Wednesday, July 15, 2009

Help save and understand the peyote

The Cactus Conservation Institute (CCI) is working to obtain a scientific understanding of the biological and ecological requirements of the cactus species peyote (Lophophora williamsii) and star cactus (Astrophytum asterias), as well as gaining the community support needed to acquire and maintain a large enough tract of land in the South Texas habitat in order to ensure that both of these plants have a permanent and protected sanctuary.

If you want to support their important work it is now possible to make donations via the CCI PayPal account:


You can read more details about supporting the CCI at their contributions page, and learn how they are going to spend your money at the scientific research program page. PayPal allows donations to be made in almost any currency and all contributions help - you can also support the CCI by spreading the word on internet forums and boards, blog posts or via mail. Donations are tax deductible for US citizens.

The Cactus Conservation Institute homepage
The Cactus Conservation Institute homepage

The Cactus Conservation Institute's president and co-founder Dr. Martin Terry holds the required DEA and Texas Department of Public Safety registrations to conduct research on peyote - vouching for serious (and legal) research. Martin Terry's PhD dissertation, A tale of two cacti: studies in Astrophytum asterias and Lophophora williamsii, is an interesting read and gives an understanding of the work done by the CCI.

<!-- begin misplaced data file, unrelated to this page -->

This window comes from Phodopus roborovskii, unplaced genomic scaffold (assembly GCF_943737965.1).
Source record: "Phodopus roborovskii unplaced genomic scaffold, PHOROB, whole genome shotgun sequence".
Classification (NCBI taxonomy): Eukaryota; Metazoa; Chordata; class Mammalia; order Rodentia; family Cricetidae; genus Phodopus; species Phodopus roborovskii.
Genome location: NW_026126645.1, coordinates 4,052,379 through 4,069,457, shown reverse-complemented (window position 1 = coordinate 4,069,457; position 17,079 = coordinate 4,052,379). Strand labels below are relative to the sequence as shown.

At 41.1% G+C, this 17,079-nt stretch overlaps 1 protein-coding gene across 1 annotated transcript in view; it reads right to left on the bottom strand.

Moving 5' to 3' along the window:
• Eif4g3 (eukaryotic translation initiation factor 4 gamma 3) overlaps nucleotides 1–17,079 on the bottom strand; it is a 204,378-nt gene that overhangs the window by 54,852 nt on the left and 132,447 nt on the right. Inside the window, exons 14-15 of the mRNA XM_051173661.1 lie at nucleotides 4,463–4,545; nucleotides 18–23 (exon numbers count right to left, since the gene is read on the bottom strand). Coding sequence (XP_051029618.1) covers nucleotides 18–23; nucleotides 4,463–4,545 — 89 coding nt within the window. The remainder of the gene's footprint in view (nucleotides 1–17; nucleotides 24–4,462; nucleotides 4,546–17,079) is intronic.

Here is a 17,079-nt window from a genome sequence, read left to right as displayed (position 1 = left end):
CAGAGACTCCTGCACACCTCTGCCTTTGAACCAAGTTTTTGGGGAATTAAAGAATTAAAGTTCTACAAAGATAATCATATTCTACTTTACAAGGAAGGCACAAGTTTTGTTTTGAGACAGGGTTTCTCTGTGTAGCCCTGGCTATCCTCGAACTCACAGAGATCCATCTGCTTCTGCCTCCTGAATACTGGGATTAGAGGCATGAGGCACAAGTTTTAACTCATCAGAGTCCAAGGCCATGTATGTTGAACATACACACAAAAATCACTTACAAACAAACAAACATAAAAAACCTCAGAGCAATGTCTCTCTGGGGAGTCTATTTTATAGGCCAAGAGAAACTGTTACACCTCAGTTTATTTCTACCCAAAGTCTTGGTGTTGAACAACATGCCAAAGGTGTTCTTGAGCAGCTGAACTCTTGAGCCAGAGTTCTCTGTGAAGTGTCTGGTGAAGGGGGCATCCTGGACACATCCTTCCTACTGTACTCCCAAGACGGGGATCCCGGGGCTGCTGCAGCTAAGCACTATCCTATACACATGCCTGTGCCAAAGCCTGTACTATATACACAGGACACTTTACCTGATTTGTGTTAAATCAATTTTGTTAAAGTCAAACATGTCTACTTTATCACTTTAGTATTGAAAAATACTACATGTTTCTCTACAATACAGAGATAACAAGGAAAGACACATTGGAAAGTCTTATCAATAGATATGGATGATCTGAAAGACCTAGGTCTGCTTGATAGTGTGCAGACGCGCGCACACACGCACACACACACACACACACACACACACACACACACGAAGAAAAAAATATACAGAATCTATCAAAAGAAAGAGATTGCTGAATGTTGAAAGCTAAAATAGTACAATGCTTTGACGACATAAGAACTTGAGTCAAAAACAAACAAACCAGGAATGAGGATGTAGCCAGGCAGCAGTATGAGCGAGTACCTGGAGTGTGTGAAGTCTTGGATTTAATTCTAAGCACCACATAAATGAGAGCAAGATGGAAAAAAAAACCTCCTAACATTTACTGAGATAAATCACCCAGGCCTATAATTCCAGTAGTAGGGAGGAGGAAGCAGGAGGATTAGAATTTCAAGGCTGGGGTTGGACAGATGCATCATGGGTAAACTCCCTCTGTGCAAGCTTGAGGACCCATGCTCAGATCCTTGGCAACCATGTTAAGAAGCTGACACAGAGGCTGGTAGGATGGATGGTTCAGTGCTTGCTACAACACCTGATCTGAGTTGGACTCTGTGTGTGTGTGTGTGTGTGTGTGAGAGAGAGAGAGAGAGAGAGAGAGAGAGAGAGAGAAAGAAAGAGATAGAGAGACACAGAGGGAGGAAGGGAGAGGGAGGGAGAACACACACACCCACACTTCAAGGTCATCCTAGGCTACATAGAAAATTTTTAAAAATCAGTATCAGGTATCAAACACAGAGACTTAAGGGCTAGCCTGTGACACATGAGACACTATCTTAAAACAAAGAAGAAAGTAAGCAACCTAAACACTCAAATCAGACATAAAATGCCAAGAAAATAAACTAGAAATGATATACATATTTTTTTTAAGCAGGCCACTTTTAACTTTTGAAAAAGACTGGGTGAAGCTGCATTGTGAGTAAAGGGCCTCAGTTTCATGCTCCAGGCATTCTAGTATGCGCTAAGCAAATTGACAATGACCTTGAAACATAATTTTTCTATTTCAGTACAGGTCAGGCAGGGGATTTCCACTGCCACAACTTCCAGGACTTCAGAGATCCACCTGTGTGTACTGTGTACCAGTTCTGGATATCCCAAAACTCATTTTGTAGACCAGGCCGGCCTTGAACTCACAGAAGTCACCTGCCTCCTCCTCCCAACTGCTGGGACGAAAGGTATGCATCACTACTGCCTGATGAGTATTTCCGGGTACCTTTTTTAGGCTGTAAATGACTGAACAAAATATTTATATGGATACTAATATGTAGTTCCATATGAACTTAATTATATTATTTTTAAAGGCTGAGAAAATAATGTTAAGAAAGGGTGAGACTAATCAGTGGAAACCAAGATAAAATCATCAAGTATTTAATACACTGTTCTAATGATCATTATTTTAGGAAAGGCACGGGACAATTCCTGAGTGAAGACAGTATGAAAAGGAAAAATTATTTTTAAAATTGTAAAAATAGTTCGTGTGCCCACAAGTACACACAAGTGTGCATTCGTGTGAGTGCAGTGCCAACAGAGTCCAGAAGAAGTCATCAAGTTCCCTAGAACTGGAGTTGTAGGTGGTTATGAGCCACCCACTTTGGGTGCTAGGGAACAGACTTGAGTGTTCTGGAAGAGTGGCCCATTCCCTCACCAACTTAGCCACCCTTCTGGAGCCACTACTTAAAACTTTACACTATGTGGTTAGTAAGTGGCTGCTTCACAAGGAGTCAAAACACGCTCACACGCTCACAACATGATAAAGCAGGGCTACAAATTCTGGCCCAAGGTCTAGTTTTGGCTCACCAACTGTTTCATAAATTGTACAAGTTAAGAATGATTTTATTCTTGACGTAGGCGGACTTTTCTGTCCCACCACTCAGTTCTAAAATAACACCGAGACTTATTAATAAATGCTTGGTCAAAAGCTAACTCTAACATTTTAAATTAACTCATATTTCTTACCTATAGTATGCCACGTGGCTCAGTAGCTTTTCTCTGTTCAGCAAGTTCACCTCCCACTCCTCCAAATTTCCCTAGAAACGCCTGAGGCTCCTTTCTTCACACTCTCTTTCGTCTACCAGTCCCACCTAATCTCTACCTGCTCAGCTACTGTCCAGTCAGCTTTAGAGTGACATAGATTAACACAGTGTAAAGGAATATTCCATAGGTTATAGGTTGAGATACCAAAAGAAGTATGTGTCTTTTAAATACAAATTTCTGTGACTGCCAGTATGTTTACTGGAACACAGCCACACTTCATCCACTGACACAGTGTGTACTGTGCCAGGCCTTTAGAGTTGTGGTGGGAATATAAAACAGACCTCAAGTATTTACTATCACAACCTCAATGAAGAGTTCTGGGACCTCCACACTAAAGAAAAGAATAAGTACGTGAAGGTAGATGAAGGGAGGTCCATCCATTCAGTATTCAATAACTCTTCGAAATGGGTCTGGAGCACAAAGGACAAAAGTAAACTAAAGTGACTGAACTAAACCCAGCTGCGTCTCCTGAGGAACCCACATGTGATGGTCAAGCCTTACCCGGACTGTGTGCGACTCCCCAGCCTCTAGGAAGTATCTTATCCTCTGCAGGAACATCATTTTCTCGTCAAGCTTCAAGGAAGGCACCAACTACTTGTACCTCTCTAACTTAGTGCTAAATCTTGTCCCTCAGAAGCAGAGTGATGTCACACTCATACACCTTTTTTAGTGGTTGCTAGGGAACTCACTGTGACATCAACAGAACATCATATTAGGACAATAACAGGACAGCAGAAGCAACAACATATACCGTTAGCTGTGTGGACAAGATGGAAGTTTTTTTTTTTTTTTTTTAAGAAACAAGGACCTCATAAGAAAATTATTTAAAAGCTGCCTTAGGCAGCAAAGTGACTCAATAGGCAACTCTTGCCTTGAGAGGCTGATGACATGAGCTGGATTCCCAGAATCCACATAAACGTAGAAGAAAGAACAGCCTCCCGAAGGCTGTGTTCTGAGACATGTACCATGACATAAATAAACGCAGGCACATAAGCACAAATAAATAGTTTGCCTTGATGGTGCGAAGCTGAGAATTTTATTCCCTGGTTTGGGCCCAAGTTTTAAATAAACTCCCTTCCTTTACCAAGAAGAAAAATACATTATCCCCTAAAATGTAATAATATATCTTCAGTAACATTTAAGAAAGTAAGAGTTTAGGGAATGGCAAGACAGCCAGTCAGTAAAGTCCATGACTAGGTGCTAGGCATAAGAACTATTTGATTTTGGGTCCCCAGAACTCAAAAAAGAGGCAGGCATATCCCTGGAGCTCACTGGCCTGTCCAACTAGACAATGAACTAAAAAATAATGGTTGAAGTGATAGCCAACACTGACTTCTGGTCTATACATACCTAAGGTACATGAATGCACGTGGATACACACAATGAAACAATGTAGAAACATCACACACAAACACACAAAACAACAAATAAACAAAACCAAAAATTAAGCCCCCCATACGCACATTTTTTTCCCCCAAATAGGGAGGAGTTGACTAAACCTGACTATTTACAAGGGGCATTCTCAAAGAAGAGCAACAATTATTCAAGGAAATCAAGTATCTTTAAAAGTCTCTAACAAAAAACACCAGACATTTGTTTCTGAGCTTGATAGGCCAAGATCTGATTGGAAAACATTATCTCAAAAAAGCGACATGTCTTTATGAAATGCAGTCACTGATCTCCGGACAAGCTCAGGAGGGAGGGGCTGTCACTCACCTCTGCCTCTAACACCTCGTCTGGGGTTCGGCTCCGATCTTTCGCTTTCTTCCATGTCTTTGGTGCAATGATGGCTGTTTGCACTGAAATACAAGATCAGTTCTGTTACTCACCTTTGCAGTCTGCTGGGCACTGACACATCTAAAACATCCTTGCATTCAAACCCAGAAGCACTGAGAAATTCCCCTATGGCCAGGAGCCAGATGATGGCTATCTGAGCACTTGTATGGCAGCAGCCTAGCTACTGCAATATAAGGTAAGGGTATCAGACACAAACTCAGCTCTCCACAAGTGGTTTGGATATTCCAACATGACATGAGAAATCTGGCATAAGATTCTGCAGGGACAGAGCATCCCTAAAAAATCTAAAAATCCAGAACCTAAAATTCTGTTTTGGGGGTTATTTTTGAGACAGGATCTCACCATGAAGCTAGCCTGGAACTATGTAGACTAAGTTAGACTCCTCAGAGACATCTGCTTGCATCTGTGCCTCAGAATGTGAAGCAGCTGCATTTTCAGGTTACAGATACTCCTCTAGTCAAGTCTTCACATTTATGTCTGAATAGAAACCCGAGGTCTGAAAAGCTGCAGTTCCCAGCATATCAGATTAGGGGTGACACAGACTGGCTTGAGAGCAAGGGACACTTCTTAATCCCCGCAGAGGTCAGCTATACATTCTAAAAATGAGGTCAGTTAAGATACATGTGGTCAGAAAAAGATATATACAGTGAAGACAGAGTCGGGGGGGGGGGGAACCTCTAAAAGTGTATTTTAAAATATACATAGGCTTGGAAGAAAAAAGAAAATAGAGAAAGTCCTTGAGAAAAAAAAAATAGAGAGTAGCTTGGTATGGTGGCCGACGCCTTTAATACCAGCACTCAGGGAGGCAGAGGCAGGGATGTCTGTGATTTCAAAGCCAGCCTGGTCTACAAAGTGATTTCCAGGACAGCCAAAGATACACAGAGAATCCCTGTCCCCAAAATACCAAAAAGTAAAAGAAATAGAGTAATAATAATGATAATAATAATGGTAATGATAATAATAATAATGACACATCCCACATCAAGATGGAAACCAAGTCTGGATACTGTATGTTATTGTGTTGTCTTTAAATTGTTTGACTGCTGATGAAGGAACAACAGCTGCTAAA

The CCI mission statement reads:
The CCI is dedicated to the study and preservation of vulnerable cacti in their natural range – starting with peyote and star cactus. To accomplish this vision the latest techniques are being applied to understand these vulnerable hunted species, from their DNA up. All interests are being respected: the regulatory agencies, the Native American Church, the ranchers, as well as the scientific community.

I have to elaborate a bit on the "save the peyote" subject line. Peyote is not designated as endangered and not in need of being saved per se, but (to put it in the words of the CCI) "peyote is endangered at the local population level in those areas where peyoteros have access and harvest too frequently. On large ranches where peyote is adequately protected by the landowners or is remote enough from road access, it tends to be less hard pressed."

For the record, I'm not affiliated with the CCI, just an avid supporter ;-)


  1. I love C.C.I. they are such an amazing organaztion! THANK GOD somebody is doing this work! And if you make a donation they cast a broze peyote button for you to keep! Awesome!


  2. You said- "Peyote is not designated as endangered and not in need of being saved per se"

    I totally disagree... many populations of Peyote have been completely removed either due to harvesting for their mescaline content or for the cactus market... tho it still thrives in some areas... Lophophora is near extinction in others! Especially the Lophophora in the U.S.A!!!